• Legal Armor

The Miniscule Minority and Pandemic

The spread of the Coronavirus Pandemic disease (COVID-19) has led the world to witness the unprecedented times. It is an infectious disease caused by a newly discovered virus belonging to the family of Nidovirus. While the countries all around the world are trying to develop a vaccine to cure the infected person of the deadly virus, many nations have imposed certain measures such as social distancing and lockdown in order to curb the transmission that may be caused because of human contact.

These measures, though effective in controlling the spread of the virus, has resulted in economic hardships to many sections of the society such as laborers, owners of small and medium enterprises as well as the daily wage earners. Though the Government at the Centre as well as State, has devised policy measures so as to provide relief to the starving population, however, the one segment of the society which remained visibly invisible from the government policies is the Transgender community.

Despite the ruling by the Supreme Court in National Legal Services Authority (NALSA) vs. Union of India, the transgender community in India has often been discriminated against in matters of employment and healthcare. The major source of income for the TG community involves performing at social functions, begging, or doing sex work. However, because of the nationwide lockdown imposed by the Government in view of the pandemic, the earnings of the transgender community have come to a grinding halt. While the policy measures introduced by the Government provides for relief to the poor and laborers, little attention has been paid to the 'minuscule minority’ living in India.

Also, the transgenders are not able to gain the advantages of various social security schemes like rations and pensions because of the non-availability of basic documentation such as Aadhar, ration card, or voter ID. Transgender activists addressed a letter to the Ministry of Finance, Home Ministry as well as Ministry of Social Justice and Empowerment highlighting the plight of the transgenders in these tough times. Responding to the letter, the Union Government announced a grant of Rs. 1500 to the members of the community by the National Institute of Social Defence. However, the allowance reached merely 4500 people which is nearly 1 percent of the 488,000-odd transgender counted in the 2011 census.

Aggrieved by the ignorant policies of the Government in dealing with the pandemic, transgenders across India have approached the various High Courts who have provided them with the appropriate relief. Taking, for example, the Telangana High Court in a writ petition filed before it under Article 226 of the Indian Constitution ordered the State Government to ensure that the members of the transgender community have ready availability of food grains, consumable items, and medicines as per their needs and requirements. The court also directed that these commodities must be given free of cost and without insisting on the production of ration card or white card. Similarly, the Jharkhand High Court directed the state government to provide meals and other facilities to transgenders because of their helplessness due to the lockdown situation. The Karnataka High Court has also acted as the Sentinel of Qui vive for the rights of transgender people during the distressing times. On a petition filed before it by the Centre for Law and Policy Research, the court directed the state government to dispose of the application filed by the transgenders under the 'Mythri' scheme immediately considering the prevailing situation and extend the benefits to all eligible members of the transgender community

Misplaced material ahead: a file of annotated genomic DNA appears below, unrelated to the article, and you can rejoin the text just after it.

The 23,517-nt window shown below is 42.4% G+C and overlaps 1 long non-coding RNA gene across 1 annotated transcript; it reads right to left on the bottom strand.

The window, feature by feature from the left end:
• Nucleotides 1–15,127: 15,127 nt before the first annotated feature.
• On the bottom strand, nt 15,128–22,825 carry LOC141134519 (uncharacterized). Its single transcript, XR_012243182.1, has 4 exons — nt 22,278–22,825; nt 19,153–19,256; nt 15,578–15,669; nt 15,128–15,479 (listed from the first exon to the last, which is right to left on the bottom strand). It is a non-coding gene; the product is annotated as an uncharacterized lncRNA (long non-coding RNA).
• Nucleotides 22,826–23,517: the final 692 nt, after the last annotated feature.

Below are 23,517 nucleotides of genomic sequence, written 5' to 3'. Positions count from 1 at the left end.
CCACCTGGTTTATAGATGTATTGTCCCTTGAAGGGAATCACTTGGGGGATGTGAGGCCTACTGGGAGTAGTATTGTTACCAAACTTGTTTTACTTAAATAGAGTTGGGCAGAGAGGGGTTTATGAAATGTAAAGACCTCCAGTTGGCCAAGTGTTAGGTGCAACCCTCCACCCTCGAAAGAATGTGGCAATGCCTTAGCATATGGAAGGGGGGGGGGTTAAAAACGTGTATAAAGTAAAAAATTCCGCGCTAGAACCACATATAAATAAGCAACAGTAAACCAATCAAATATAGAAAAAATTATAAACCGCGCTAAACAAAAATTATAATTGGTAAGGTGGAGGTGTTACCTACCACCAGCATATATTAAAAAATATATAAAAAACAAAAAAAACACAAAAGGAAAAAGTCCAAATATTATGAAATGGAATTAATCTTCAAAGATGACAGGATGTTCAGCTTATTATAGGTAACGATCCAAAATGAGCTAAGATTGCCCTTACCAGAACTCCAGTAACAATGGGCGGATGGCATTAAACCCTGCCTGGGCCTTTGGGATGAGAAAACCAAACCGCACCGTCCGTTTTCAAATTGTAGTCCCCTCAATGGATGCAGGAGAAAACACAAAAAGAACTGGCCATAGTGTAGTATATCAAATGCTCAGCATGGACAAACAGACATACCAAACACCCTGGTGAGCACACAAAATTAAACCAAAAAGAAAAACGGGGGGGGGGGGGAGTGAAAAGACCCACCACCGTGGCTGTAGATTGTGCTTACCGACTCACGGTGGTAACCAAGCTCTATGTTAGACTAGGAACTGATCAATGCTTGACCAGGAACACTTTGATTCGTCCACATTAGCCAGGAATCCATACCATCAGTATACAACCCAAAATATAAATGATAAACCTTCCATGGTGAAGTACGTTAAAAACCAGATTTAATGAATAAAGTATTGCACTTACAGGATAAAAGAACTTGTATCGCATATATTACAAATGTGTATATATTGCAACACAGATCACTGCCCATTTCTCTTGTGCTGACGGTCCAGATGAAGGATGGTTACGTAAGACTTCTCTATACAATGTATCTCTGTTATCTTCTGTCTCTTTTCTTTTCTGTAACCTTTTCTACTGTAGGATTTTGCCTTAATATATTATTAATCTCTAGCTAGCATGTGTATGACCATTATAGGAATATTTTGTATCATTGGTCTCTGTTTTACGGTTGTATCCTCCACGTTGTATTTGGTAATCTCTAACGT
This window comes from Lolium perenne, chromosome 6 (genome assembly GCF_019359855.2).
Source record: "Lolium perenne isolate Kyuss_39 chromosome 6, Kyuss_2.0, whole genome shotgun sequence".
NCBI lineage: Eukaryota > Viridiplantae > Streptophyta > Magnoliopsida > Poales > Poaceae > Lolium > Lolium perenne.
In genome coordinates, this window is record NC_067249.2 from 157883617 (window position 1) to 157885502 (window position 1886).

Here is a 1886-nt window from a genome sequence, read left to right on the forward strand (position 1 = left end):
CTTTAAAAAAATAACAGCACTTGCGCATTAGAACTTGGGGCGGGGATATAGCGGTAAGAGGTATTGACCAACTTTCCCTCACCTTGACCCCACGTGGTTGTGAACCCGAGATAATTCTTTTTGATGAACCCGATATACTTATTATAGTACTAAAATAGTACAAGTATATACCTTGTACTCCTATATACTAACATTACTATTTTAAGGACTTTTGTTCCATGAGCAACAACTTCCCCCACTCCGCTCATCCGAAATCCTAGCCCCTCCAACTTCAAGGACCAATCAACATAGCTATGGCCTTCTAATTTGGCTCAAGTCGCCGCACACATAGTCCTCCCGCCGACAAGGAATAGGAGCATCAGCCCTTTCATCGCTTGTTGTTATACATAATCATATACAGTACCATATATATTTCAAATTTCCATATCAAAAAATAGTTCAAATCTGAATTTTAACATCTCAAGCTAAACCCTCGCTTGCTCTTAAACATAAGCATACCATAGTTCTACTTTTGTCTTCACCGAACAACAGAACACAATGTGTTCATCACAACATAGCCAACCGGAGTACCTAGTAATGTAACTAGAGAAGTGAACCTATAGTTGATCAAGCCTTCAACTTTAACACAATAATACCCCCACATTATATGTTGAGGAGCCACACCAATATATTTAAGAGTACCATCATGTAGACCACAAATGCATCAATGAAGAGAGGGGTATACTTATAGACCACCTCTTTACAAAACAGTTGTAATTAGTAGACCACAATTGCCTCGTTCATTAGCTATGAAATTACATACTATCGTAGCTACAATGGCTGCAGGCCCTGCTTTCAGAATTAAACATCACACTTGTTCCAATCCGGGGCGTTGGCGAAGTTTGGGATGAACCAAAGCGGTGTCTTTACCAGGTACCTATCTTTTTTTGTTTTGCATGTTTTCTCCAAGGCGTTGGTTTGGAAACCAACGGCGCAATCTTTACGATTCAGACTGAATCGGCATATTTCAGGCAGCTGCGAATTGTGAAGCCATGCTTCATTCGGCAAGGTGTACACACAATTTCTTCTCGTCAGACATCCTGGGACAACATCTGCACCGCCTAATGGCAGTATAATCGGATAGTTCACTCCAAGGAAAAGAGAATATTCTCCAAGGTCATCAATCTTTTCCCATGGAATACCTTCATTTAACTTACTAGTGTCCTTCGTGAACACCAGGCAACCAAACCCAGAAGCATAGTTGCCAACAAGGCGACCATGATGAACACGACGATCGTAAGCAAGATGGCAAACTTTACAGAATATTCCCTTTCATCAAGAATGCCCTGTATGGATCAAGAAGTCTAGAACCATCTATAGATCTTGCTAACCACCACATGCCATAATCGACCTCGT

Thus it can be safely concluded that whereas the transgender community has again been discriminated by the Governments at the Centre and the State in the time of pandemic as well, the Hon'ble Courts in India have acted as a guardian of the fundamental rights of the transgender from time to time. Despite being a regular wage earner, the internalized 'transphobia' against transgenders has kept them outside the scope of the government’s welfare schemes.


  1. National Legal Services Authority (NALSA) vs. Union of India., AIR 2014 SC 1863

  2. https://frontline.thehindu.com/dispatches/article31463945.ece

  3. Vyjayanti Vasanta Mogli vs. The State of Telangana., WP(PIL) 74 of 2020

  4. The court on its own motion vs. State of Jharkhand and Ors., W.P.(PIL) no. 1301 of 2020

  5. https://lawsisto.com/legalnewsread/NDA1NQ==/HC-directs-State-Government-to-issue-basic-essential-commodities-to-transgender-during-the-lockdown


Manik Mahajan, 2nd Year & IV Semester LL.B from Department of Laws, Panjab University, Chandigarh.

Editor: Vijayalakshmi Raju

Disclaimer by Legal Armor:

We at Legal Armor do not endorse the Authors; views and are in no way responsible for the said views. We are just publishing the Write-ups as blogs with just light editing, and are in no way responsible for any legal claims. Legal Armor shall not be liable for any plagiarized content.